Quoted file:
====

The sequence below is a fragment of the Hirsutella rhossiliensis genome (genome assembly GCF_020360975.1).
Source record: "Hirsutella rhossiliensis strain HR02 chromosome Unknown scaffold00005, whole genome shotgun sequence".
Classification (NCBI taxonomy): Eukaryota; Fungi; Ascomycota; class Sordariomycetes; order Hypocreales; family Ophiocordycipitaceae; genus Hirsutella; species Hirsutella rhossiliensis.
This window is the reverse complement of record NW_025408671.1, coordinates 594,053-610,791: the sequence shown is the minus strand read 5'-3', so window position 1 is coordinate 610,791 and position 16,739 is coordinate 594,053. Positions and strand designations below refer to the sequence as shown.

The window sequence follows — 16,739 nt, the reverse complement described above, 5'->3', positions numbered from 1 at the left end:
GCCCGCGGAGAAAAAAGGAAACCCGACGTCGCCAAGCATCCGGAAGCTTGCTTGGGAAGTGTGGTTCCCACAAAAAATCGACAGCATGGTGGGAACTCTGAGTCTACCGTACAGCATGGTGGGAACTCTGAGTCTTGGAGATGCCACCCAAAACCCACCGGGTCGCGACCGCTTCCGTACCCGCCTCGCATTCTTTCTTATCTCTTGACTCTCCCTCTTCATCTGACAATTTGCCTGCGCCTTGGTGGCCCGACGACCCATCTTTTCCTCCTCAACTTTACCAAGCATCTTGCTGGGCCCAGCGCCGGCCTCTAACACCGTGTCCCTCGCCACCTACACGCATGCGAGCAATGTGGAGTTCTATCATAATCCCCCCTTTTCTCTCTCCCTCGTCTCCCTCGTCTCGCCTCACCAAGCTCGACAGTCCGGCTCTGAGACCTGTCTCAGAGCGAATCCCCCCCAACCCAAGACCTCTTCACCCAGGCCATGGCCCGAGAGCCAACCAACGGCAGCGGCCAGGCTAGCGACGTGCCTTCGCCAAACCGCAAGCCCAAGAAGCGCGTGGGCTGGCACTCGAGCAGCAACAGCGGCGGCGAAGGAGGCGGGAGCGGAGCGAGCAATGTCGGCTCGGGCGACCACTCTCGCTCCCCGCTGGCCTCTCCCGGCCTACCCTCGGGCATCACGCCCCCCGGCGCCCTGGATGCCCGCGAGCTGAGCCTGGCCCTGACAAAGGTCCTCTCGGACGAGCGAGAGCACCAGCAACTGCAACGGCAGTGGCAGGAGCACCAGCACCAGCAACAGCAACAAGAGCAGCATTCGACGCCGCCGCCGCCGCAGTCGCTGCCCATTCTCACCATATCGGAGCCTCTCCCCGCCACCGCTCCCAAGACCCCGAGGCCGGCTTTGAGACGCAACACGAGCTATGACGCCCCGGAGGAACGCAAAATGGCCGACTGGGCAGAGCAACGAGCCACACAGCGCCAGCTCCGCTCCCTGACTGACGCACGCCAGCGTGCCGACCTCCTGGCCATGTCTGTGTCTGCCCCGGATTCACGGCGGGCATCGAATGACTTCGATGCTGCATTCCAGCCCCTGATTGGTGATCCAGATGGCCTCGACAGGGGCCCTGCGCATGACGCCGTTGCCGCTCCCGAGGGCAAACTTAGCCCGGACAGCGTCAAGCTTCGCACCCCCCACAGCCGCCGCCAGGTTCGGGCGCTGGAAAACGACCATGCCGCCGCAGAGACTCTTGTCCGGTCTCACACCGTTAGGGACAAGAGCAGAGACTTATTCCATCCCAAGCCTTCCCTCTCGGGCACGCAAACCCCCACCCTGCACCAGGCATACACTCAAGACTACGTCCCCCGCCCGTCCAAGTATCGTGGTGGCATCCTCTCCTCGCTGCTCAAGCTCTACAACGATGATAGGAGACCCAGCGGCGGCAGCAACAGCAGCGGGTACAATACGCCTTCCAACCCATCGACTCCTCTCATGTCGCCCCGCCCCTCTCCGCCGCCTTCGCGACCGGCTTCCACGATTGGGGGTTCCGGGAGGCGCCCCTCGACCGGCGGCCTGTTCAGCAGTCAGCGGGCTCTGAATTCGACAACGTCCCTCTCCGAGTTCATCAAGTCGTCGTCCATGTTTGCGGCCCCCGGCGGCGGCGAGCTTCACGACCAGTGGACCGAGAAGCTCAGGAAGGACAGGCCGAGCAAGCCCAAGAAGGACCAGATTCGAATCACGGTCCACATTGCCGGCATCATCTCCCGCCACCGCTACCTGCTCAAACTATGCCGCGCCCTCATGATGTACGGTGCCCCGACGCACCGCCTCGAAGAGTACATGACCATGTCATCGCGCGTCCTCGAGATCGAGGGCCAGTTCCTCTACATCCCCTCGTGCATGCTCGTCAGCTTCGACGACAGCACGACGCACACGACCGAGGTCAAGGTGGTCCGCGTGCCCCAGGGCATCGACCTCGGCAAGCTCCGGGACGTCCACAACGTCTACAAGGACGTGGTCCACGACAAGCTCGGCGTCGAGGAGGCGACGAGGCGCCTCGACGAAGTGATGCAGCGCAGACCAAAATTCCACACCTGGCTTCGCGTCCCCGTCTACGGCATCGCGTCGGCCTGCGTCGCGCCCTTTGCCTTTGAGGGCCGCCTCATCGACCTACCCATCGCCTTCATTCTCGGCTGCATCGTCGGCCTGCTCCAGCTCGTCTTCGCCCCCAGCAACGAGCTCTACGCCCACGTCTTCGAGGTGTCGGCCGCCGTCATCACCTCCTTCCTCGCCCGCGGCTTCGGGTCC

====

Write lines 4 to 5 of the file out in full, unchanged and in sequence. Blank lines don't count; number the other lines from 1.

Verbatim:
This window is the reverse complement of record NW_025408671.1, coordinates 594,053-610,791: the sequence shown is the minus strand read 5'-3', so window position 1 is coordinate 610,791 and position 16,739 is coordinate 594,053. Positions and strand designations below refer to the sequence as shown.

The window sequence follows — 16,739 nt, the reverse complement described above, 5'->3', positions numbered from 1 at the left end: